The hike of the dollar is having a more than considerable effect in the lives of the people. The most recent blow is the increase in the price of sealed waters among others which has kept people questioning the influence of the dollar hike on sealed waters.The theory is plainly simple: because there is a rise in imported goods, there would be a rise in consumption and purchase; because those are the grassroots of production and exchange, there would be a rise in almost everything they procure. These are more like the cost incurred in the production of a utility. It can as well be termed a cost-push inflation except not to the extreme..Every sickness has an elixir, as every illness with its cure. To curb this menace, Nigeria is left with a variety of options.

The clamour for the localisation of some commodities which has been duly induced is a good process towards partial elimination of the naira’s outrageous fall. Although this would to some extent improve the standard of living of the people with the generation of job opportunities, it would also discourage foreign investors, manipulating some of their processes which would serve as a blot on the operation of Nigeria’s economy as a mixed one.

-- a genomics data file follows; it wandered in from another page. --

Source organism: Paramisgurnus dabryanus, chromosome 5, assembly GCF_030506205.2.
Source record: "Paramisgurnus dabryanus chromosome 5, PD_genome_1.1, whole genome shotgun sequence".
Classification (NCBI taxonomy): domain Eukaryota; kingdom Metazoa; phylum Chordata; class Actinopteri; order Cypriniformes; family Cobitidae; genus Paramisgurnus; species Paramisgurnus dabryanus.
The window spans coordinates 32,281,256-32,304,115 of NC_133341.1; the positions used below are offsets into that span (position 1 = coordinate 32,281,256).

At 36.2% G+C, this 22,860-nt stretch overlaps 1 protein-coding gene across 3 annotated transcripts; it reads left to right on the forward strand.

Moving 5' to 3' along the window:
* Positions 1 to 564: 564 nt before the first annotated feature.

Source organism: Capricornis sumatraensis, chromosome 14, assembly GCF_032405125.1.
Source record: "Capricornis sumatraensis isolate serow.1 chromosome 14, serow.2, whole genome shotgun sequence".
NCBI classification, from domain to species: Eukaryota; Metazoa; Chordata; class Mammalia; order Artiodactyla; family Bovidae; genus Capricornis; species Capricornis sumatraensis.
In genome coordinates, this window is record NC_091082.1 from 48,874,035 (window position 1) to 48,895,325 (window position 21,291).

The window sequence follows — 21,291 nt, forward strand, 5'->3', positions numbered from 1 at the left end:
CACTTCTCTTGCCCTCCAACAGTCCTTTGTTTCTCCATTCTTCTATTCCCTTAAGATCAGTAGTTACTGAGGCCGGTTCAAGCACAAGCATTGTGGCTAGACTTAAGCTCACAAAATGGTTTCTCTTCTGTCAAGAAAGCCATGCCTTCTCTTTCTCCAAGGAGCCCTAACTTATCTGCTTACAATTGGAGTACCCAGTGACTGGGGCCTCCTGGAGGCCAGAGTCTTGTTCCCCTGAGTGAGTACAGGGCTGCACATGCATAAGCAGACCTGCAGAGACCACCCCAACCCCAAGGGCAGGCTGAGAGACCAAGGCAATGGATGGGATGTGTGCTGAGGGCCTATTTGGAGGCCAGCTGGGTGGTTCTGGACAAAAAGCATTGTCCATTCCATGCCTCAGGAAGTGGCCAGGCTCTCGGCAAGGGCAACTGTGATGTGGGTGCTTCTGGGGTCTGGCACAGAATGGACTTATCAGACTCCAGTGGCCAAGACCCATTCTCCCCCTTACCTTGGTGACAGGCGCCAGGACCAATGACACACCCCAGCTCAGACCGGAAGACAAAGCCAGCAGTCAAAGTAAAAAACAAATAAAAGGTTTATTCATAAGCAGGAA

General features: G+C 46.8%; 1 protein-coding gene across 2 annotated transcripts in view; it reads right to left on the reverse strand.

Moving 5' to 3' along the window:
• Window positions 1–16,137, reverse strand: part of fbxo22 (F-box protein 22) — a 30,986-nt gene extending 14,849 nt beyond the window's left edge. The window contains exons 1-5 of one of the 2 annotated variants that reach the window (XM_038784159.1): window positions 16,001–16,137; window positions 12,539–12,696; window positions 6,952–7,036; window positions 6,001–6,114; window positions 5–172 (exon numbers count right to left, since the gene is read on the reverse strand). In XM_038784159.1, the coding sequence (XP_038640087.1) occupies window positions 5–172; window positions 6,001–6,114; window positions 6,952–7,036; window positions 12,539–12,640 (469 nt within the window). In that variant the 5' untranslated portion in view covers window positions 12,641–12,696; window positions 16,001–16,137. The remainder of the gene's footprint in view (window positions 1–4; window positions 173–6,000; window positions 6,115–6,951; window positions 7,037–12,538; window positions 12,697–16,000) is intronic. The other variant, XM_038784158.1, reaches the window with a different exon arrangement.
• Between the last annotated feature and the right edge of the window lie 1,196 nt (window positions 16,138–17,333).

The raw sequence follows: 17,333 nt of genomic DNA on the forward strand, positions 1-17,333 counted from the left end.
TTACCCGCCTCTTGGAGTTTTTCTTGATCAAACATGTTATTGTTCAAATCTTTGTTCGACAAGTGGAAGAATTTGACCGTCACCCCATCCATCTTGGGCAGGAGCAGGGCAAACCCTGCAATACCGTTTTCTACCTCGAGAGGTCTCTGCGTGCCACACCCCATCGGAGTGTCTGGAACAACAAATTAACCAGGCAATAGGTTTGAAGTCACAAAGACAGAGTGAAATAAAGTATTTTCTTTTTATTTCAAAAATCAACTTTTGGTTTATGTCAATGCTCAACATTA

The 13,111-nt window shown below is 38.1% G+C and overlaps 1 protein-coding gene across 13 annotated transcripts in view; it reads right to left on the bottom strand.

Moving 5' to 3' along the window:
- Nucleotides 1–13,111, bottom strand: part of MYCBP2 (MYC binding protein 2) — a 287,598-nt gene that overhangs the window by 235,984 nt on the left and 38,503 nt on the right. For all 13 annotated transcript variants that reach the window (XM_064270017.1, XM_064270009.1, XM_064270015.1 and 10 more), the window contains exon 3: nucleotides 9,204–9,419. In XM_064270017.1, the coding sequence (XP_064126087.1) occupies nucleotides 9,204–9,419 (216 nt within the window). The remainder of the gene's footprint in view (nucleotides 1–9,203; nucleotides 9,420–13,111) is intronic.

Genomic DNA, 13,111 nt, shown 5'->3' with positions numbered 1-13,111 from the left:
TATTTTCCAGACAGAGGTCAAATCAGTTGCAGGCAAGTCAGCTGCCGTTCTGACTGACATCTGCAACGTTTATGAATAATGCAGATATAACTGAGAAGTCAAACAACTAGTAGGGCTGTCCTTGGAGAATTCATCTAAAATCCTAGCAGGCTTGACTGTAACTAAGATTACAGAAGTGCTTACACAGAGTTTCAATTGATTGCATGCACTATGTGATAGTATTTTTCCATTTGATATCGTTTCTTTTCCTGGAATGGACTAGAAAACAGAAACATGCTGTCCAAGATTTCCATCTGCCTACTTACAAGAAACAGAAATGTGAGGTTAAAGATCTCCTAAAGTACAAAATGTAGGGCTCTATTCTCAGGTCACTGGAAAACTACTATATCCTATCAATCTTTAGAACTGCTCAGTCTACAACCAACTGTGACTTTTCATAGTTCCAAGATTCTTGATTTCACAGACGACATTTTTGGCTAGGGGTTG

This may in the long run lead to socialism. The Central Bank Of Nigeria can also be made to print out more money, devaluing the national currency in that process. More money in circulation would lead to more ownership of utility, reducing the risks of foreign currency, as much as it would lead to inflation which may be the podium towards subsequent falls of the naira. Another measure that could be taken is allowing the force of demand and supply to take its toll. Allocating resources to where necessary and making use of rules and regulations, deductions and inferences, towards the strengthening of the naira.

.This situation is double-edged, and may be attributed to the perspective of a student who says the widespread of the naira against the dollar is a curious phenomenon as any outrageous one would be. Its overwhelming and stifling could probably be the torchlights towards the growth of our economy or the broken mirrors reflecting one of our remarkable economic downfalls in recent years. Either way, we would still be left with the fundamentalism of logical thinking towards allocation of scarce means and the exponential function of rational choice in the understanding of Economics and application of economic methodology to our economy.*******************************